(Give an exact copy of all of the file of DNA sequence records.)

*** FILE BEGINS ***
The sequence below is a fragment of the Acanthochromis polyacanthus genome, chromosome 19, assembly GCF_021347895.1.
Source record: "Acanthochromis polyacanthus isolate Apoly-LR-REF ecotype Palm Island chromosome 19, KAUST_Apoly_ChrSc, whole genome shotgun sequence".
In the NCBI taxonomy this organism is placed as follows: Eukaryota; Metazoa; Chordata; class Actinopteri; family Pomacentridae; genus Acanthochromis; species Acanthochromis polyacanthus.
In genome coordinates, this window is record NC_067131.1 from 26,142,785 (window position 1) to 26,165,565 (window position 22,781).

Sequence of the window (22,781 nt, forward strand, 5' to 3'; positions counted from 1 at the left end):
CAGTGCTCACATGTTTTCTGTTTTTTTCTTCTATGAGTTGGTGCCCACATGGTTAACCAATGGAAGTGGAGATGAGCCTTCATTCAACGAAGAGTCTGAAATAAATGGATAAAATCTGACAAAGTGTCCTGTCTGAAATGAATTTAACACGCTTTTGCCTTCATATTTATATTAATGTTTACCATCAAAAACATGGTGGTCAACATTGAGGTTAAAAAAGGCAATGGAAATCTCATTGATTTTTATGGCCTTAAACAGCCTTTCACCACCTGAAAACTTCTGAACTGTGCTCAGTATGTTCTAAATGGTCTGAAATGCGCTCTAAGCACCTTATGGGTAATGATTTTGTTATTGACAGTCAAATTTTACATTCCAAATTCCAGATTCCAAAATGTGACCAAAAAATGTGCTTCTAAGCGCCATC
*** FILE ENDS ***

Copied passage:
The sequence below is a fragment of the Acanthochromis polyacanthus genome, chromosome 19, assembly GCF_021347895.1.
Source record: "Acanthochromis polyacanthus isolate Apoly-LR-REF ecotype Palm Island chromosome 19, KAUST_Apoly_ChrSc, whole genome shotgun sequence".
In the NCBI taxonomy this organism is placed as follows: Eukaryota; Metazoa; Chordata; class Actinopteri; family Pomacentridae; genus Acanthochromis; species Acanthochromis polyacanthus.
In genome coordinates, this window is record NC_067131.1 from 26,142,785 (window position 1) to 26,165,565 (window position 22,781).

Sequence of the window (22,781 nt, forward strand, 5' to 3'; positions counted from 1 at the left end):
CAGTGCTCACATGTTTTCTGTTTTTTTCTTCTATGAGTTGGTGCCCACATGGTTAACCAATGGAAGTGGAGATGAGCCTTCATTCAACGAAGAGTCTGAAATAAATGGATAAAATCTGACAAAGTGTCCTGTCTGAAATGAATTTAACACGCTTTTGCCTTCATATTTATATTAATGTTTACCATCAAAAACATGGTGGTCAACATTGAGGTTAAAAAAGGCAATGGAAATCTCATTGATTTTTATGGCCTTAAACAGCCTTTCACCACCTGAAAACTTCTGAACTGTGCTCAGTATGTTCTAAATGGTCTGAAATGCGCTCTAAGCACCTTATGGGTAATGATTTTGTTATTGACAGTCAAATTTTACATTCCAAATTCCAGATTCCAAAATGTGACCAAAAAATGTGCTTCTAAGCGCCATC